My Advice on How to Invest $100,000 for Retirement if You are Avoiding Stocks
I was quoted in U.S. News and World Report about how to invest a lump sum of $100,000 for retirement. I offered the advice in November 2022 and since interest rates fluctuate, the advice may no longer be relevant in 2023 or beyond. Click here to read the article that includes the advice of a CPA, professor, and financial advisors.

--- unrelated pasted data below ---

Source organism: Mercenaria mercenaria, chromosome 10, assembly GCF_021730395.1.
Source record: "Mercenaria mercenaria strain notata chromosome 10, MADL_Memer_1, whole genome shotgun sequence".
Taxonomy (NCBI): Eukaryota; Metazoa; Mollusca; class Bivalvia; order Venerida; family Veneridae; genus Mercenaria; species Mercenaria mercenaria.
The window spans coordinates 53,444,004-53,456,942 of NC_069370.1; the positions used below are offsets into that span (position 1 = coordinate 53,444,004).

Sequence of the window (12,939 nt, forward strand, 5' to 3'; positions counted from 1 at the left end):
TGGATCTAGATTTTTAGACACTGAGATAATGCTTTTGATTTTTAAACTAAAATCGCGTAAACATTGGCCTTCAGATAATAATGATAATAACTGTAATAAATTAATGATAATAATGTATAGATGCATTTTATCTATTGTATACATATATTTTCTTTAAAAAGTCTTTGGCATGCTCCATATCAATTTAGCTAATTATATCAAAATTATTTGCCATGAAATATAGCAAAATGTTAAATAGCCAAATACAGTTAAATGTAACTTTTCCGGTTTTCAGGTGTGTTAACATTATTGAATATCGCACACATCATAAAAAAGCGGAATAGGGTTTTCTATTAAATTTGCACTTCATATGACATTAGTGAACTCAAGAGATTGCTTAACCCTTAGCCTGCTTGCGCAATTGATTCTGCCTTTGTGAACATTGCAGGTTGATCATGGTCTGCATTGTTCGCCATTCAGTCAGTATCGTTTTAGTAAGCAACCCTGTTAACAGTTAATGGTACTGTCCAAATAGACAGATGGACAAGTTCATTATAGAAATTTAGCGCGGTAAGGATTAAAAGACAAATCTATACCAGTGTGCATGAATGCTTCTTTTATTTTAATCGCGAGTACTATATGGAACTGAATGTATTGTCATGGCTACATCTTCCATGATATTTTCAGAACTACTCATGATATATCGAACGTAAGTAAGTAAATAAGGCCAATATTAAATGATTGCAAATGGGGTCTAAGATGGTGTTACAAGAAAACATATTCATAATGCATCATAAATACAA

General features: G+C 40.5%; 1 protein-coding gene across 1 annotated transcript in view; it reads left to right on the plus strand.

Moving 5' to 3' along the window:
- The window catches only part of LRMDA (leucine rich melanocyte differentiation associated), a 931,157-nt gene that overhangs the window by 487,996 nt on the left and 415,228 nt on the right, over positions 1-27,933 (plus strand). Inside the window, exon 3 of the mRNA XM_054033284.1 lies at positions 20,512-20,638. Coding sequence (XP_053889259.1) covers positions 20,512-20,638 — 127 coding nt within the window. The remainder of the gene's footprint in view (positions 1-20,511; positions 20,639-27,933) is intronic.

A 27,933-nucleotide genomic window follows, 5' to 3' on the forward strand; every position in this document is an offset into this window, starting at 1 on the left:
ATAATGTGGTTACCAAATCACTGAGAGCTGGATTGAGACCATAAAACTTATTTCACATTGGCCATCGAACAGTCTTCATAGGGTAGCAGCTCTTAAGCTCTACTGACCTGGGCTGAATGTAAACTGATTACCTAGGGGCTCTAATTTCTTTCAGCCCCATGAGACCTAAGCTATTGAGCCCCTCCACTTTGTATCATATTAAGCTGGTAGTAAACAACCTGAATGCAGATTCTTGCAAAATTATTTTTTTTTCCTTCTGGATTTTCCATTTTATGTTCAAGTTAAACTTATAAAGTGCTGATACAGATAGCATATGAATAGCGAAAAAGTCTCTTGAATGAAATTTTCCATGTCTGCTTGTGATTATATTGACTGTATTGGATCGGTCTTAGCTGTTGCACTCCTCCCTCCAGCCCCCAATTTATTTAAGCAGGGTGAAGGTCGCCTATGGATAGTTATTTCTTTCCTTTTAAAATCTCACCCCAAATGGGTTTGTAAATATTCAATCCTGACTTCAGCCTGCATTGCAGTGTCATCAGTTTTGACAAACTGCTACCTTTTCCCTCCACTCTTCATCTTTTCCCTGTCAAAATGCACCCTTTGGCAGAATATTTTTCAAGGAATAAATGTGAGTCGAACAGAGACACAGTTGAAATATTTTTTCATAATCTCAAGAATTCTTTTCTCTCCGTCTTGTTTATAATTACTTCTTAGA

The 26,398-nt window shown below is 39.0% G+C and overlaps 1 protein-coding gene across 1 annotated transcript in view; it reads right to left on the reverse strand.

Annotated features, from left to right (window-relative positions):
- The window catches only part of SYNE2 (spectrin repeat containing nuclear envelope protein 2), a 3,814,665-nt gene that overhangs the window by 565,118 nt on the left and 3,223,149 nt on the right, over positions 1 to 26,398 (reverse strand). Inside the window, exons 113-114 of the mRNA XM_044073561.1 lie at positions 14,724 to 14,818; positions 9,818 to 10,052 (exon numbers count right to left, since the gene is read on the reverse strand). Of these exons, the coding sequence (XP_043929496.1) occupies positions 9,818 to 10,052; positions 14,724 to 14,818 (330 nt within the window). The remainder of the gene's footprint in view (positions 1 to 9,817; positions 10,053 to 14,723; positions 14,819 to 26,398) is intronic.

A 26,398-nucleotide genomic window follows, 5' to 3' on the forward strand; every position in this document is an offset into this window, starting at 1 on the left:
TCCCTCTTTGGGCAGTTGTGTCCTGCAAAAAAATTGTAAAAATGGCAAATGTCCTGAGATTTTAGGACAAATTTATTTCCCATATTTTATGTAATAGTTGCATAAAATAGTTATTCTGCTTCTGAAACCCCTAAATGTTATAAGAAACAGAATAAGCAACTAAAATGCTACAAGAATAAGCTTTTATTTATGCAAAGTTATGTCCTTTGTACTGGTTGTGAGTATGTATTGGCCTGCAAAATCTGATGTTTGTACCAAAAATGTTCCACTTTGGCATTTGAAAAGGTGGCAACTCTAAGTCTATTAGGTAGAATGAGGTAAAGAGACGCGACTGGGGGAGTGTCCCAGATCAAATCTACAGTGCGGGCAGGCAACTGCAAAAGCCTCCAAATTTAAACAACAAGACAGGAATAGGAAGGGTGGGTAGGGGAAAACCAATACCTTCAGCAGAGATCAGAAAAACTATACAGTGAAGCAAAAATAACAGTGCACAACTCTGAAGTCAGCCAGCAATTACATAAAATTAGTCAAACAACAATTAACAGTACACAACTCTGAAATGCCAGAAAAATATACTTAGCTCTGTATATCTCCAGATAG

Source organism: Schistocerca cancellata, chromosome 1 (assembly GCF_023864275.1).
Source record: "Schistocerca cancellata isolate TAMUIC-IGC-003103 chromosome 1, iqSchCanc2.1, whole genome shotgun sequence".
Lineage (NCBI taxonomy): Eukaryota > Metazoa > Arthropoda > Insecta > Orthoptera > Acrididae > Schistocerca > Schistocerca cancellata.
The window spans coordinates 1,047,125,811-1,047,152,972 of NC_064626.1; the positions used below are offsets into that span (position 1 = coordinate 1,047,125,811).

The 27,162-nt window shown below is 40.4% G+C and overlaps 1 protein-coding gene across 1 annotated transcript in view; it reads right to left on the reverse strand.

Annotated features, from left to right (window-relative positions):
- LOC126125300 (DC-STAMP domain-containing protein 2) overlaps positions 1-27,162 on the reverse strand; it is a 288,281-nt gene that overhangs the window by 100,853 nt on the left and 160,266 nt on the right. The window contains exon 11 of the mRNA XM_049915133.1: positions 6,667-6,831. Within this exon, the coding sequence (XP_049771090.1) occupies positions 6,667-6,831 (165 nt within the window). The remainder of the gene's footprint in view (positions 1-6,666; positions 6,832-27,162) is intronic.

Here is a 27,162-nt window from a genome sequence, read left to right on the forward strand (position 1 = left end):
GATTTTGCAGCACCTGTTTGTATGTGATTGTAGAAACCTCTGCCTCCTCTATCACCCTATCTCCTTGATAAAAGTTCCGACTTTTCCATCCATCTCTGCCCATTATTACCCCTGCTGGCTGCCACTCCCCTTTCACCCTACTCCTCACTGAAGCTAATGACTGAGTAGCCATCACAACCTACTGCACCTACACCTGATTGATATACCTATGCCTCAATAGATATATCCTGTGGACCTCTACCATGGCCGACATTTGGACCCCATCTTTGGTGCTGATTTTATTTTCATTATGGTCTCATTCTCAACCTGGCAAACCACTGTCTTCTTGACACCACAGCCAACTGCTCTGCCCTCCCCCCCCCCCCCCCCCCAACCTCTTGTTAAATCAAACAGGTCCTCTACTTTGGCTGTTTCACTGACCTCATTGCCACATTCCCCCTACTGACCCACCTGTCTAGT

Laurie Itkin (a.k.a. "The Options Lady") is a financial advisor, wealth manager, and certified divorce financial analyst (CDFA). She serves on the national board of directors for the Association of Divorce Financial Planners. She is also the author of the Amazon best-seller, Every Woman Should Know Her Options: Invest Your Way to Financial Empowerment. Investopedia named Ms. Itkin one of the top 100 most influential financial advisors in the country for two years in a row. As a wealth manager at Coastwise Capital Group, which has received the annual Five Star award for "Best in Client Satisfaction" for 10 years, Ms. Itkin manages the investments of clients' brokerage, trust and retirement accounts. Through her financial consulting company, The Options Lady, she provides divorce-related financial planning and analysis to individuals and couples throughout all stages of the divorce process and has worked on nearly 300 divorce cases either as a financial neutral or advocate to one spouse. She also speaks at seminars for divorce attorneys and mediators on how to divide equity compensation, including restricted stock units and non-qualified and incentive stock options. Ms. Itkin has appeared as a guest expert on investing and financial aspects of divorce on television, radio and podcasts. She has been quoted in numerous publications including the New York Times, Wall Street Journal, San Diego Union Tribune, Chicago Tribune, Christian Science Monitor, U.S. News and World Reports, Parade, Redbook, and Forbes. Ms. Itkin volunteers as a pro-bono financial planner for the San Diego Financial Literacy Center and Savvy Ladies. She earned her B.S. in economics with a concentration in finance from the Wharton School of the University of Pennsylvania.